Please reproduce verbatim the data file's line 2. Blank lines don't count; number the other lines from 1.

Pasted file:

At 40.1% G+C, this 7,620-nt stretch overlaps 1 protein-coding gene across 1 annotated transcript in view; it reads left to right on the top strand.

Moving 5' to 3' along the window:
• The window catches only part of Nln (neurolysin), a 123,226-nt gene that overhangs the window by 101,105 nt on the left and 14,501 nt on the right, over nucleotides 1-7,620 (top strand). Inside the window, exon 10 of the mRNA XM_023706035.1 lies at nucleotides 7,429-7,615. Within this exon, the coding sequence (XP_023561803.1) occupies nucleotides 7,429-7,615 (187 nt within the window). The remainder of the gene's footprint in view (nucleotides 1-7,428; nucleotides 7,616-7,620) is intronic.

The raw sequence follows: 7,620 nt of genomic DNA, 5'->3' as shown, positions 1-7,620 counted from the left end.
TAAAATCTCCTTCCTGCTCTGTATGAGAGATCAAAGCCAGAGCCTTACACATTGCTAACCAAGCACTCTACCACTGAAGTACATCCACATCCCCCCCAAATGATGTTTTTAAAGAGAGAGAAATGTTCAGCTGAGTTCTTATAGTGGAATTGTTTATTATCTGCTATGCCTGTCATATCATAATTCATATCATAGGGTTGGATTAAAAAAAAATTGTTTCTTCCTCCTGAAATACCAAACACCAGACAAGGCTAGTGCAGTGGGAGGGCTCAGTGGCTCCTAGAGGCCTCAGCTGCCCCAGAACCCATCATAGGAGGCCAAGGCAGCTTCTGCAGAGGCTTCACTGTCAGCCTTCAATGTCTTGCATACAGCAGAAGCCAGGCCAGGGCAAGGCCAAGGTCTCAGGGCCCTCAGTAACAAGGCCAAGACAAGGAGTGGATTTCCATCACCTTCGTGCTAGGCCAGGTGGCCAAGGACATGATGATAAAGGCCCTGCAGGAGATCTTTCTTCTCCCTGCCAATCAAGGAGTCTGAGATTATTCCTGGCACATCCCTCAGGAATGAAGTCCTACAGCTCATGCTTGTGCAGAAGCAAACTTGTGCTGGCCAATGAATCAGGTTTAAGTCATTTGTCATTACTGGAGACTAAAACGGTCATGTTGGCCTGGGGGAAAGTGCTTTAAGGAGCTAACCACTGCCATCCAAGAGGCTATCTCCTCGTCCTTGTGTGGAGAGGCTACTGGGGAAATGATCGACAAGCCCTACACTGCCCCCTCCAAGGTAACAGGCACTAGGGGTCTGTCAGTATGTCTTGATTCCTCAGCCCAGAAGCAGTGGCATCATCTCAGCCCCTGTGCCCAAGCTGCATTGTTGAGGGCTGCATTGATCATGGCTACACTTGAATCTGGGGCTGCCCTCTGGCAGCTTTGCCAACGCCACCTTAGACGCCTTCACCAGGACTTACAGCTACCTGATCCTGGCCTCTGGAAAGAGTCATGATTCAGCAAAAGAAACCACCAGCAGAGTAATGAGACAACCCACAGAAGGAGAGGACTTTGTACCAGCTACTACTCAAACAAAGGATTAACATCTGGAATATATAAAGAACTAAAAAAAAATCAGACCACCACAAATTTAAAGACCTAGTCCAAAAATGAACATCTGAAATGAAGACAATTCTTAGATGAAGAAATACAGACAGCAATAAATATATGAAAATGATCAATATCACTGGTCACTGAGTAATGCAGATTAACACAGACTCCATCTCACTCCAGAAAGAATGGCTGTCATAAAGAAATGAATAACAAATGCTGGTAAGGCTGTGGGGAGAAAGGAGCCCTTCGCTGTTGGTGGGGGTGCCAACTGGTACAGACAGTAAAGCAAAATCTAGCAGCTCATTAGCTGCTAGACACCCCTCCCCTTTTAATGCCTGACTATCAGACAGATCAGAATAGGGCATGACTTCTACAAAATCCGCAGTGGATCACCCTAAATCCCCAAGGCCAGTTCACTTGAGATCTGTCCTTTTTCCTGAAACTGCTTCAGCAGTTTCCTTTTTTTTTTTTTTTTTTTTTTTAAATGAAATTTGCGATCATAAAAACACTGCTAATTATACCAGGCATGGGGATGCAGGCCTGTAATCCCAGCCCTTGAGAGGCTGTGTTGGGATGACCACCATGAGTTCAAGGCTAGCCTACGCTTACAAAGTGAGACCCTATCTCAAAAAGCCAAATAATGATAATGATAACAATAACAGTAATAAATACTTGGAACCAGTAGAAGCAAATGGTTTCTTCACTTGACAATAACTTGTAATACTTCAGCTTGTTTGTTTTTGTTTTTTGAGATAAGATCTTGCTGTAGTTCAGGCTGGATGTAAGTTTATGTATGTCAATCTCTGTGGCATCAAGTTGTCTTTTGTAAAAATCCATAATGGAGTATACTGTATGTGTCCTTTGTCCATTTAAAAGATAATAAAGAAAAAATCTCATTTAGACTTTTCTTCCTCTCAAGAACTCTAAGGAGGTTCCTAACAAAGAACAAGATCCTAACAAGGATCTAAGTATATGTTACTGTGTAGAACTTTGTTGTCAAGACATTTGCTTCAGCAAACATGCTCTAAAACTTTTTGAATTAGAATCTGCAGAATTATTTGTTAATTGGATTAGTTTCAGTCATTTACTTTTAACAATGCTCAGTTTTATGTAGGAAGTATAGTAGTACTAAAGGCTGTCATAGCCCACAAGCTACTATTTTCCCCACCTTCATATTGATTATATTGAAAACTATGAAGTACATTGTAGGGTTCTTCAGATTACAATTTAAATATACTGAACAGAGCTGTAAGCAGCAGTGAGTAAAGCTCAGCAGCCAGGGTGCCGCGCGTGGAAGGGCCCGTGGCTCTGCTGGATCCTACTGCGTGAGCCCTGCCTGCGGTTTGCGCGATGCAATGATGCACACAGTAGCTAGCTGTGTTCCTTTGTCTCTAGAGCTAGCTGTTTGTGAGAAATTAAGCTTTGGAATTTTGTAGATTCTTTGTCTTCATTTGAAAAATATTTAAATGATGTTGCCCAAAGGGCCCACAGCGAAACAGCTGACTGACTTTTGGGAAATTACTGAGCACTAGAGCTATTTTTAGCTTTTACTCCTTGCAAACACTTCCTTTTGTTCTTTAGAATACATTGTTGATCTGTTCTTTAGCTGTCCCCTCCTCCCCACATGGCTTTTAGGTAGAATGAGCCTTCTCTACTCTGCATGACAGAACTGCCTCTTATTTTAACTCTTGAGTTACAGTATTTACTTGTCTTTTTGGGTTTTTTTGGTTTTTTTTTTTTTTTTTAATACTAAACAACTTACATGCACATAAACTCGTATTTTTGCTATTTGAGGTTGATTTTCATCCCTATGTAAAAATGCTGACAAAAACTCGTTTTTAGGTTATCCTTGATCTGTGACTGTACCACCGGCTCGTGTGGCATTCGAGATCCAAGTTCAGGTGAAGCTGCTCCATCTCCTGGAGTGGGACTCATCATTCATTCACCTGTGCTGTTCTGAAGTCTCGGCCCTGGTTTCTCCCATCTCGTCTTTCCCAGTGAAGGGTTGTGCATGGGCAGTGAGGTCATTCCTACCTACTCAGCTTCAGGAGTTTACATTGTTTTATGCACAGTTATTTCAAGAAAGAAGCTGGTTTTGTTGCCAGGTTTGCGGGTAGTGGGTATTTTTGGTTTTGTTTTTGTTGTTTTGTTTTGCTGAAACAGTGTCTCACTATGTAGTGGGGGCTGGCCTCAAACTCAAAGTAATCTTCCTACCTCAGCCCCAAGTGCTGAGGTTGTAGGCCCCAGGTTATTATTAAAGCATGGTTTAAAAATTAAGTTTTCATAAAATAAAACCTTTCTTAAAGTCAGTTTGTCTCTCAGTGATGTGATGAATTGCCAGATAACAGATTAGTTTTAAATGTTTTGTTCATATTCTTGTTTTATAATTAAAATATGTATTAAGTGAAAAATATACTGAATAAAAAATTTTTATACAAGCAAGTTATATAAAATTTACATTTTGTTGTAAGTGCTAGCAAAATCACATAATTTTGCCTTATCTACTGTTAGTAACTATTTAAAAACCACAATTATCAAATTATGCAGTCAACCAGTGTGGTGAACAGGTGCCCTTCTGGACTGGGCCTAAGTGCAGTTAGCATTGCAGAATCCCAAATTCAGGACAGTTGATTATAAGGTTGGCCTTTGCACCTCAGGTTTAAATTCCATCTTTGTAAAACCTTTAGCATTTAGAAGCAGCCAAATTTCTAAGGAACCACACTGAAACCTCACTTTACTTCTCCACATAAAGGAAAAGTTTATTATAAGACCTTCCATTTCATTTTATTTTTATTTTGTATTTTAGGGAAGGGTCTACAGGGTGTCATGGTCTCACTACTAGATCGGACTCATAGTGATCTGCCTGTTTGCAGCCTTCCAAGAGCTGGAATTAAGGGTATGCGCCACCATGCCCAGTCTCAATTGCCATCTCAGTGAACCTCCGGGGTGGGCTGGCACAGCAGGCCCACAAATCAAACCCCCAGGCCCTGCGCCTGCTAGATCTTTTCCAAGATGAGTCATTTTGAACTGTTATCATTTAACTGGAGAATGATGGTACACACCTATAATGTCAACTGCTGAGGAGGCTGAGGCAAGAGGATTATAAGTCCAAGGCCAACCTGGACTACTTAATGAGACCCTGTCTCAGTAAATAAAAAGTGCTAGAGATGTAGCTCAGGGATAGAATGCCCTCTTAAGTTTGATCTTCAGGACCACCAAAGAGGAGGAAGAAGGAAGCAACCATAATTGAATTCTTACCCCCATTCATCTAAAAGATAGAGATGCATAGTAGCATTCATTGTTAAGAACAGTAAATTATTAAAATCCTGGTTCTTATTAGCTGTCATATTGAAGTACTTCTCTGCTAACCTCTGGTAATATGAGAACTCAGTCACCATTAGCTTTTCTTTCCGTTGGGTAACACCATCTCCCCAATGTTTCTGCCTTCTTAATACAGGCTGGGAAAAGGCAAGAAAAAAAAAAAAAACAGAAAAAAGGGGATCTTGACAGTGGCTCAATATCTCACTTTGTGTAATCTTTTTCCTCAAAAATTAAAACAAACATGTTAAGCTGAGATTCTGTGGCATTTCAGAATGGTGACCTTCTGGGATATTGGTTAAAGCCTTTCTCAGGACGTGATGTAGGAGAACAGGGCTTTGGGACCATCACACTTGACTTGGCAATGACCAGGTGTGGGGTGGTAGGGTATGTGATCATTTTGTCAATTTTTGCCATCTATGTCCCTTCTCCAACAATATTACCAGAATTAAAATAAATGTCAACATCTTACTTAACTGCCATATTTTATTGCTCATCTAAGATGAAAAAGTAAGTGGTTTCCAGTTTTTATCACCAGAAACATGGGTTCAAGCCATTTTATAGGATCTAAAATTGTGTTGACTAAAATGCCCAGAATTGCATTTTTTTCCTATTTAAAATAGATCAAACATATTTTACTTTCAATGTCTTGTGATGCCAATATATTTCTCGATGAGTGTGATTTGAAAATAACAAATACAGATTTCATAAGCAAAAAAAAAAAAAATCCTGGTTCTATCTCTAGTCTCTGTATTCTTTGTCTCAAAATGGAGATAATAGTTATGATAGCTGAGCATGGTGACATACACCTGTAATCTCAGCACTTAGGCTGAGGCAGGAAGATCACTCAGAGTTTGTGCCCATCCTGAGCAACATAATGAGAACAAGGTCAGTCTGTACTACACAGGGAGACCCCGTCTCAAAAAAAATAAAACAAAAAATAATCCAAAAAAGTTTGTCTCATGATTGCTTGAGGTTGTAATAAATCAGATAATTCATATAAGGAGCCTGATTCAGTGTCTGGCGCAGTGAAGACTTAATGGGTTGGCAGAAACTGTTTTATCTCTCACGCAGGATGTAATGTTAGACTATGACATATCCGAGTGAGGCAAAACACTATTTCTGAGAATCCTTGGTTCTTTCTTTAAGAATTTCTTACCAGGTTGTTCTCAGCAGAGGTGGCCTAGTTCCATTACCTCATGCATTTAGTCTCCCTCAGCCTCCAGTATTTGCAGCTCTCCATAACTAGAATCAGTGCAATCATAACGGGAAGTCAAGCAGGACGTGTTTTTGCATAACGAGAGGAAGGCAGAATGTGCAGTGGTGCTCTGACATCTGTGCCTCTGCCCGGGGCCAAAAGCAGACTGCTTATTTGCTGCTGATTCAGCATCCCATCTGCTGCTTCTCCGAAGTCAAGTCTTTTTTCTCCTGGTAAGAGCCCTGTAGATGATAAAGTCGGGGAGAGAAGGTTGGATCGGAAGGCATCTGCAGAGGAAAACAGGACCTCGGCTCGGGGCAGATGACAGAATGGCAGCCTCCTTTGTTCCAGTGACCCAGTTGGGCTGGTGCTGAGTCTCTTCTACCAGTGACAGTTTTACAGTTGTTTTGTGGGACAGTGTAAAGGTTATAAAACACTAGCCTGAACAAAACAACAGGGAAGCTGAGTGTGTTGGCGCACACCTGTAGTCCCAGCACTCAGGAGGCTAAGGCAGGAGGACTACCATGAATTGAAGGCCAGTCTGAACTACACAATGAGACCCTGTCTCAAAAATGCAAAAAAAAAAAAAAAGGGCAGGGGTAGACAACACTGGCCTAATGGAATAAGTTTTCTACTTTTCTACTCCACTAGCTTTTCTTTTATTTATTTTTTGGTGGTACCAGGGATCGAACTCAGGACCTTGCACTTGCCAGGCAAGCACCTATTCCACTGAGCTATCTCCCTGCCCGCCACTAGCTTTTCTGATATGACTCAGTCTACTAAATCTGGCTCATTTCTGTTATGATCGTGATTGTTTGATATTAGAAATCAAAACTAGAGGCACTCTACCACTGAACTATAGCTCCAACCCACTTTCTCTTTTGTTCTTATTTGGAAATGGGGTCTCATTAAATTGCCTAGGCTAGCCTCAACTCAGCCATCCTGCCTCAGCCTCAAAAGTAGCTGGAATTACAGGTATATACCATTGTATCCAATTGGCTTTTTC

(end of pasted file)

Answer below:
Moving 5' to 3' along the window: